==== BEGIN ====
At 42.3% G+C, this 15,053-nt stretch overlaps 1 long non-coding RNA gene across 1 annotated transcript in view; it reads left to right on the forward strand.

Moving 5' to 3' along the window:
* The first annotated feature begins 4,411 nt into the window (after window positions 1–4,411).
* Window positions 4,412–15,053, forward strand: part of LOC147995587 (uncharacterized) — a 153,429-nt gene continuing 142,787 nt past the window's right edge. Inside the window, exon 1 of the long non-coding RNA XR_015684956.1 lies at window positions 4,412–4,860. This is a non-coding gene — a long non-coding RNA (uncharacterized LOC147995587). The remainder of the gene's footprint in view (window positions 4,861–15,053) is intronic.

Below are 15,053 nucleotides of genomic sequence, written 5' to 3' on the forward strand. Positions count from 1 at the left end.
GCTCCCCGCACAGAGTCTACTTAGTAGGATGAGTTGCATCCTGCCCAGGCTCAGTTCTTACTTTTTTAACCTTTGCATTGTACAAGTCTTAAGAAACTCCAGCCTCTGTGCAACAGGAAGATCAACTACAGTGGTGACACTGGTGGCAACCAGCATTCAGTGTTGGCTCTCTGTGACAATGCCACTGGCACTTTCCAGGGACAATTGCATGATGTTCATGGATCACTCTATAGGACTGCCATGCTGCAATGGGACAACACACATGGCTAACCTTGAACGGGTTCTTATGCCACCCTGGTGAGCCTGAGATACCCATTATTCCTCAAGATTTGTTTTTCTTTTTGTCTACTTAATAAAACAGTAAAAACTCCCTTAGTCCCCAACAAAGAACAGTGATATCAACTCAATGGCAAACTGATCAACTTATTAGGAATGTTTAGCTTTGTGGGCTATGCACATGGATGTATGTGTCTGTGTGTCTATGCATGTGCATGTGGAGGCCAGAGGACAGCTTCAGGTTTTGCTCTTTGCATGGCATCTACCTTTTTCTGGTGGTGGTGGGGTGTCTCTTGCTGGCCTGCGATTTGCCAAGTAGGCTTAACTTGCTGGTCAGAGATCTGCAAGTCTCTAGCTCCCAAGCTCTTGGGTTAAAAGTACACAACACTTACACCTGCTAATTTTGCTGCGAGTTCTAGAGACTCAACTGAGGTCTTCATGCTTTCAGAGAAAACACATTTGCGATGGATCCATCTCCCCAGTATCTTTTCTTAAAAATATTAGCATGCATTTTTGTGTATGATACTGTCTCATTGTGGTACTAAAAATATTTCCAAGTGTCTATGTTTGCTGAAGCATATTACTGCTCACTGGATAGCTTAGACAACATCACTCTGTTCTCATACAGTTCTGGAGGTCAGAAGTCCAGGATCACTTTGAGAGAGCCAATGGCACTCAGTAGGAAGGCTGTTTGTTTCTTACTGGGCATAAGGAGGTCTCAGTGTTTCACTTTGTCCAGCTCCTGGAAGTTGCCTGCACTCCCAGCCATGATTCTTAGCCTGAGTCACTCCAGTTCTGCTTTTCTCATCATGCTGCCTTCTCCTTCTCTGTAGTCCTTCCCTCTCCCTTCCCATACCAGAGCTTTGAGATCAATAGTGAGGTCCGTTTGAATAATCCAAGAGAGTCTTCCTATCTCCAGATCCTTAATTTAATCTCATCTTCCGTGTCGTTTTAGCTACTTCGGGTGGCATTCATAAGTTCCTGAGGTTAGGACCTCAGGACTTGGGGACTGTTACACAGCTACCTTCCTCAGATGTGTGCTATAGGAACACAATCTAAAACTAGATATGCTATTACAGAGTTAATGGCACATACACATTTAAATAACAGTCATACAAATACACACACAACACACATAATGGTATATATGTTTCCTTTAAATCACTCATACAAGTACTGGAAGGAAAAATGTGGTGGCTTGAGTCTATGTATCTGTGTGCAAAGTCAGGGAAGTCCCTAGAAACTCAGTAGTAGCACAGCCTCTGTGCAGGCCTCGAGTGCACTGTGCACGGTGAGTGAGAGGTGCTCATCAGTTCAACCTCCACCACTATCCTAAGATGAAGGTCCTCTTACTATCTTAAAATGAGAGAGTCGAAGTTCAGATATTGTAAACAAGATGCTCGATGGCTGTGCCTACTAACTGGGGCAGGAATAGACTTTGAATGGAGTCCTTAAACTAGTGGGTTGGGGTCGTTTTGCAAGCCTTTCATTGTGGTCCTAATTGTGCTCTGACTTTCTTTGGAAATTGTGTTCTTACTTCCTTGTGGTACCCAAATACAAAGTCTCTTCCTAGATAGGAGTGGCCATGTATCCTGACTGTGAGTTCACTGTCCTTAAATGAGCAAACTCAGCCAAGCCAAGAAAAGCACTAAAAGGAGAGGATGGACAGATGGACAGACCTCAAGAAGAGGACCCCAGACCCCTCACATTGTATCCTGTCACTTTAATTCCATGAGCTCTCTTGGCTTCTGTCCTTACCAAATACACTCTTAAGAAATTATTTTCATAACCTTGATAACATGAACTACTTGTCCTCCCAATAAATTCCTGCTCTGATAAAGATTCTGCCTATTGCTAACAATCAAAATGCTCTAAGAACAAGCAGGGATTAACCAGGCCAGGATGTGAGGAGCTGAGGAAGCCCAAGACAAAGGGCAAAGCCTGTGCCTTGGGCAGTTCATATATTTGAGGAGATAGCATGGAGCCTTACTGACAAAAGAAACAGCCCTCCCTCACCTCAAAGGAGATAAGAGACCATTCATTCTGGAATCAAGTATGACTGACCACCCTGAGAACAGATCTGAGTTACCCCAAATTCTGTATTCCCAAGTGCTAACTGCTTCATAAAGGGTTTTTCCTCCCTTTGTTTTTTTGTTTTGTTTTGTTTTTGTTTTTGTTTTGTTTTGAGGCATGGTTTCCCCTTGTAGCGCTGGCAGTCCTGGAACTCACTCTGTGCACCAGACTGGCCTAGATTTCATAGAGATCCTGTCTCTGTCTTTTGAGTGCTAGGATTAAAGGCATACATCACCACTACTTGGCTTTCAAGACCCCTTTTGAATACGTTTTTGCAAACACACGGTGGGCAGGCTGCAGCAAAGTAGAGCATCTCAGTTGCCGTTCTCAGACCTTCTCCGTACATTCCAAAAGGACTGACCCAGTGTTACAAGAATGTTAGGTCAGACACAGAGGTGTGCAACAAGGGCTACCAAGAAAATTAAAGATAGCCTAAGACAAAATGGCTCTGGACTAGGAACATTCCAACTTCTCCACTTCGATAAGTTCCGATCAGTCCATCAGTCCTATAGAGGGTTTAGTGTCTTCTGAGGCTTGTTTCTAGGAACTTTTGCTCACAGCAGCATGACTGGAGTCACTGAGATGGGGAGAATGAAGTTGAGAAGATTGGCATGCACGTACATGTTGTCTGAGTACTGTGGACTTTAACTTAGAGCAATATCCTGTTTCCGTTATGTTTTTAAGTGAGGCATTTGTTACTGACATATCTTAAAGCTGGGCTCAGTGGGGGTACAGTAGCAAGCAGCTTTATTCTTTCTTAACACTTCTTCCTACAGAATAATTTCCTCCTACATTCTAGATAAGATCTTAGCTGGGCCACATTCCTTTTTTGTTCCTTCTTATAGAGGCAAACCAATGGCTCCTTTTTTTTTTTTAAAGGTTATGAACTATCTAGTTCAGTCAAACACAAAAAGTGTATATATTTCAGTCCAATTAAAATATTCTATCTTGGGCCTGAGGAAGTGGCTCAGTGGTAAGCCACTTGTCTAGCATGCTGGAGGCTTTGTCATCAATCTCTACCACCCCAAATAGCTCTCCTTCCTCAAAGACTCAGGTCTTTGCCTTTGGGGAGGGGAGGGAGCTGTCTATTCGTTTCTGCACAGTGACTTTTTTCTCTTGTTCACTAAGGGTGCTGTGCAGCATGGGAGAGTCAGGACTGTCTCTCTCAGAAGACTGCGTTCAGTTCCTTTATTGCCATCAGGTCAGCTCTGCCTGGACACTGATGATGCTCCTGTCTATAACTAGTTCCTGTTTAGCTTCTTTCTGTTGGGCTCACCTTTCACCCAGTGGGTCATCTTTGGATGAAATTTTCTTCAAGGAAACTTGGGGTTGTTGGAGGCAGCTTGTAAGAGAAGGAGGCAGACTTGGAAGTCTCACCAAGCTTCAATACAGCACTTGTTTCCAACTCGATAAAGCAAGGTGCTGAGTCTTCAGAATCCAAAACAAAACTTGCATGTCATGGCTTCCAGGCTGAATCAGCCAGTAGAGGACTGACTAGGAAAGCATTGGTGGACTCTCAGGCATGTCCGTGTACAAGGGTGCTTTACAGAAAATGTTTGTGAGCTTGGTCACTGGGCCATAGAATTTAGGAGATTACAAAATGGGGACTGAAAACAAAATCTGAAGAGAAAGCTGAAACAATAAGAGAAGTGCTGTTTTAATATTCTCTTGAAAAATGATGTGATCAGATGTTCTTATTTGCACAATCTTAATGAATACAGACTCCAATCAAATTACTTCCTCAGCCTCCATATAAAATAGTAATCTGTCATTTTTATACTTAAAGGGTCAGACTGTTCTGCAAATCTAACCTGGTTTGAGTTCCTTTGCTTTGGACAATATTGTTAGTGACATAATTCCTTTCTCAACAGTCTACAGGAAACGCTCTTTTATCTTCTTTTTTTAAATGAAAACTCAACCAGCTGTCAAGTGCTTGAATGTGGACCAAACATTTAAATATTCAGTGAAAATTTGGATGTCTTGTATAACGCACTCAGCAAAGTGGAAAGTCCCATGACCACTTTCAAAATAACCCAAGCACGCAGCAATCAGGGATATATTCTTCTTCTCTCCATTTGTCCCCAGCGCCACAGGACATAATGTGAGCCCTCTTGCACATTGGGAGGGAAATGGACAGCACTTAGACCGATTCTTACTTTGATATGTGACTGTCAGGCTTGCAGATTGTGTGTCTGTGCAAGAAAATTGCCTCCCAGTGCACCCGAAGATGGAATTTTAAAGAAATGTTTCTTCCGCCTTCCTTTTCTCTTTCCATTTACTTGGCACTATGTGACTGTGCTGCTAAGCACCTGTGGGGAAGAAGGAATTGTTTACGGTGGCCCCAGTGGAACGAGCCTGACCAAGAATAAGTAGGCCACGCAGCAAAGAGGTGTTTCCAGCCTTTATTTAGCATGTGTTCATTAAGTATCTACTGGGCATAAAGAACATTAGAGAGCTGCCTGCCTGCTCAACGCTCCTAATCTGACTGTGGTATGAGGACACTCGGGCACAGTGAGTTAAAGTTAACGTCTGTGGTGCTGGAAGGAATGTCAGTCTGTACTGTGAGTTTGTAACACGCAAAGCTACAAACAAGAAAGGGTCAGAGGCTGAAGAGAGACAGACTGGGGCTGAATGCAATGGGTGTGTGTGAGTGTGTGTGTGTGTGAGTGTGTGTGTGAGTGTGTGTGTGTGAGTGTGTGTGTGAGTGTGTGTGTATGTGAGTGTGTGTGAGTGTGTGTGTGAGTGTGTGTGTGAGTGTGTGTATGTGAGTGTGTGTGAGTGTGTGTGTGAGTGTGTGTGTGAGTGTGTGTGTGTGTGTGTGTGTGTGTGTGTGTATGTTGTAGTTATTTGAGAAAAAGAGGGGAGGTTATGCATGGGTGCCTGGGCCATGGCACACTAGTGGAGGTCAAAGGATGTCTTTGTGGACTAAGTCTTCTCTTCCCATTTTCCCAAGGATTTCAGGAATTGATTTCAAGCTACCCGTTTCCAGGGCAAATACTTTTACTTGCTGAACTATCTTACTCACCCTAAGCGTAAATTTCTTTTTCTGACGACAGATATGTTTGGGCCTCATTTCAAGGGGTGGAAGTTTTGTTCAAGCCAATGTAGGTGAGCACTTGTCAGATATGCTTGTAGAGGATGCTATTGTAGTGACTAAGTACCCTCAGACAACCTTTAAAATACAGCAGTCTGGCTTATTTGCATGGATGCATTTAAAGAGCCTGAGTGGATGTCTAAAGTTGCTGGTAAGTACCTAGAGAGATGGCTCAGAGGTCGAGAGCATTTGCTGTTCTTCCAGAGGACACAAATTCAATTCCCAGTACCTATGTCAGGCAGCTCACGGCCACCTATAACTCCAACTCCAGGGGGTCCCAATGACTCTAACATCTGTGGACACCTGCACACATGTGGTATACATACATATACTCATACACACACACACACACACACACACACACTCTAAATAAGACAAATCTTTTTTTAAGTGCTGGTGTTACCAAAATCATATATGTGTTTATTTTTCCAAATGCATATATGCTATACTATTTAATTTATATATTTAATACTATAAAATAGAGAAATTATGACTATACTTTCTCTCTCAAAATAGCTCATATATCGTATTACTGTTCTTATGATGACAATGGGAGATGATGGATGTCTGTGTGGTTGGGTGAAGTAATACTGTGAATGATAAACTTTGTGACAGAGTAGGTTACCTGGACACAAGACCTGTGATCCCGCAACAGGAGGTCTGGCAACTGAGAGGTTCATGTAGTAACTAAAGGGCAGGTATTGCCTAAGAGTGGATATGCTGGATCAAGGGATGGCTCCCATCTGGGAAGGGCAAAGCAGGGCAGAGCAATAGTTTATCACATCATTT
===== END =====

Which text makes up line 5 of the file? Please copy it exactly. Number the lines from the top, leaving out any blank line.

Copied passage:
Below are 15,053 nucleotides of genomic sequence, written 5' to 3' on the forward strand. Positions count from 1 at the left end.